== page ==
A special train carrying some 100 South Korean participants left for Panmun Station in the North's border town of Kaesong, where the event will be held at around 10 a.m.
Transport Minister Kim Hyun-mee, Unification Minister Cho Myoung-gyon, parliamentary leaders, and other road and railway officials and experts are among them.
"The groundbreaking ceremony is meaningful in that it demonstrates the Koreas' willingness to actively cooperate on the modernization and connection project of their railways and roads going forward," the ministry said in a press release Monday.
Officials from the United Nations and neighboring countries, including Russia, China and Mongolia, will also attend the event that could be the start of an ambitious plan to connect the inter-Korean railway to the Trans Siberian Railway so as to create a transportation route from Korea all the way to Europe.
Ri Son-gwon, the chairman of North Korea's state agency in charge of inter-Korean ties, and Vice Railway Minister Kim Yun-hyok will lead North Korean participants in the event.
The ceremony will be comprised of celebratory speeches by representatives of the Koreas followed by such events as "track-linking," signing a railway sleeper and unveiling a signboard at the station, the ministry said.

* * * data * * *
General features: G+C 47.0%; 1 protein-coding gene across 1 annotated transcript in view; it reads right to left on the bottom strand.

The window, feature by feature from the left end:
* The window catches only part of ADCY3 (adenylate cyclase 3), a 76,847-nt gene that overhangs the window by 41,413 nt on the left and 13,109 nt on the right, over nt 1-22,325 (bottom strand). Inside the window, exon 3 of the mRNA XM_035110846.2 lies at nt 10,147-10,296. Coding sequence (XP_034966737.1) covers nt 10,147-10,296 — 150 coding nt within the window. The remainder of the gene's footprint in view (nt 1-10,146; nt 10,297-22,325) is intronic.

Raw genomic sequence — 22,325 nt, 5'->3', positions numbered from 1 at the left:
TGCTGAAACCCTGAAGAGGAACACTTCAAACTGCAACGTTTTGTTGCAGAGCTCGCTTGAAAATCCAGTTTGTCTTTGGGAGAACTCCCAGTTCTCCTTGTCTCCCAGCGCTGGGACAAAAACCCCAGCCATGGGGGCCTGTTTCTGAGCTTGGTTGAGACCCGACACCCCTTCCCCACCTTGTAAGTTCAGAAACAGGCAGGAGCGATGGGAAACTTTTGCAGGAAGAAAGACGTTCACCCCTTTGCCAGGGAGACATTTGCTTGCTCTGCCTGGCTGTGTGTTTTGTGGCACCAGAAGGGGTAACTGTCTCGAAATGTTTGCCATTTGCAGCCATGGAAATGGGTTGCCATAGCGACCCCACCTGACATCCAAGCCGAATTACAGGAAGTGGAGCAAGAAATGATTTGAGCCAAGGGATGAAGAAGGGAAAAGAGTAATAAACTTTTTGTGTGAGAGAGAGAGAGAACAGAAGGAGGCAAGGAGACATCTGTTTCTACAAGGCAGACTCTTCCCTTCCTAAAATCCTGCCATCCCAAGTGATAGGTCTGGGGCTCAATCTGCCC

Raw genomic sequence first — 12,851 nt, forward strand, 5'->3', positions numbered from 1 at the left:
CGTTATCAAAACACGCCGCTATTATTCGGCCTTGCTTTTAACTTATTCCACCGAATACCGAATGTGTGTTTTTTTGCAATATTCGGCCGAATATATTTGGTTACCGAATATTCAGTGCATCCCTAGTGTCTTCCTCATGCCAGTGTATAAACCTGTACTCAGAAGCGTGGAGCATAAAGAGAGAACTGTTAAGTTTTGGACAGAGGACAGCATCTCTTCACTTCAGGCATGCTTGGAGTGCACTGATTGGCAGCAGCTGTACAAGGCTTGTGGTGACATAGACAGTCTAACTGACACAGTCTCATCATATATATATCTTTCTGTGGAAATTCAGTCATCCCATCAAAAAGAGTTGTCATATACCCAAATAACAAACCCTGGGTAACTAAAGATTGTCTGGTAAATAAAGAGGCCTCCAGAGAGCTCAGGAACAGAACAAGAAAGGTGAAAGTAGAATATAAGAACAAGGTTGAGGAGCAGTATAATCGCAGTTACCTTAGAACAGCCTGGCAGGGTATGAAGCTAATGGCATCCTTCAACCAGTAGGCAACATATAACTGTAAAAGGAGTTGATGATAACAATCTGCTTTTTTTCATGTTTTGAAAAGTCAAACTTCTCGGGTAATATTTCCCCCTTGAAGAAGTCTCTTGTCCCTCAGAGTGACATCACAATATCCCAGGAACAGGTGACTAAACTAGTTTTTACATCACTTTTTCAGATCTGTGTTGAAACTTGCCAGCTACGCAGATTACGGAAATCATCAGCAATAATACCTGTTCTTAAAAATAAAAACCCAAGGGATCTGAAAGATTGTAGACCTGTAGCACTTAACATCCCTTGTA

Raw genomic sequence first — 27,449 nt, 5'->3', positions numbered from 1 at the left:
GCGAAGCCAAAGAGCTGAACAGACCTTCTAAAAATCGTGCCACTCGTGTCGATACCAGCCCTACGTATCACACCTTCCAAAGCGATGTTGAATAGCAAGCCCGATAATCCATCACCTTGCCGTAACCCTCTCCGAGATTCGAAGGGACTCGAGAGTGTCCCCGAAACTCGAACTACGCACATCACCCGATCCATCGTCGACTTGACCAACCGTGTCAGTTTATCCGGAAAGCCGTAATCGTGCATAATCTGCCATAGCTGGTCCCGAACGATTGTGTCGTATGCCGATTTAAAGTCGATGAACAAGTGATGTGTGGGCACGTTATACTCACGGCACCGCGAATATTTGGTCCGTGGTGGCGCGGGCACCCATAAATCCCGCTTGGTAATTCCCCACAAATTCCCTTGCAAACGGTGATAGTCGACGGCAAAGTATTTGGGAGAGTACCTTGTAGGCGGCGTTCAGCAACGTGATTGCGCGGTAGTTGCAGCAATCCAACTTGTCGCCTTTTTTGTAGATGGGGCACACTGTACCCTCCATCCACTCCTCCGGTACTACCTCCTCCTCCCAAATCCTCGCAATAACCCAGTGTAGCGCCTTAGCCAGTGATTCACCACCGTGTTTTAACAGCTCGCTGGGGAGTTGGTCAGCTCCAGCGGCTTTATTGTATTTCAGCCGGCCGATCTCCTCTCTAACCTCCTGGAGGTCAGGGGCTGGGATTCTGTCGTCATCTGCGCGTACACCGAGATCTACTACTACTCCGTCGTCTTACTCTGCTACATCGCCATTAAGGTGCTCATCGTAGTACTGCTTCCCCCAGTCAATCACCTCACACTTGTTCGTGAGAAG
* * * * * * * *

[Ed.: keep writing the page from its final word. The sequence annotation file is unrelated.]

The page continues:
Seoul earlier received sanctions exemptions on materials and items needed to hold the event in the North through close consultations with Washington.
The groundbreaking ceremony comes as the Koreas' leaders agreed in April to modernize and connect the roads and railways across their border, a project aimed at fostering balanced development and co-prosperity on the Korean Peninsula.
In their September summit, the leaders also promised to hold a groundbreaking ceremony for the project before the year's end.
The Koreas have since been conducting joint inspections of the North's railways and roads despite delays caused by concerns over possible violations of sanctions against Pyongyang.
They recently carried out an 18-day inspection of the North's railways in the western and eastern regions after the U.N. granted a sanctions waiver.
The railway inspection marked the first of its kind since 2007, when the Koreas inspected a 412-km railway linking Kaesong to Sinuiju along the North's western area.
This also marked the first time for a South Korean train to run from Mount Kumgang to the Tumen River on the North's east coast since the peninsula was divided following the 1950-53 Korean War.
The groundbreaking ceremony is regarded to be a symbolic launch of the road and railway project, not an actual start of construction considering the ongoing denuclearization talks and existing multilayered sanctions on North Korea.
"The government will carry out additional, in-depth (on-site) inspections, draw up blueprints and designs going forward following the ceremony," the ministry said. "The actual construction will be pursued in line with situations related to the North's denuclearization and global sanctions against North Korea." (Yonhap)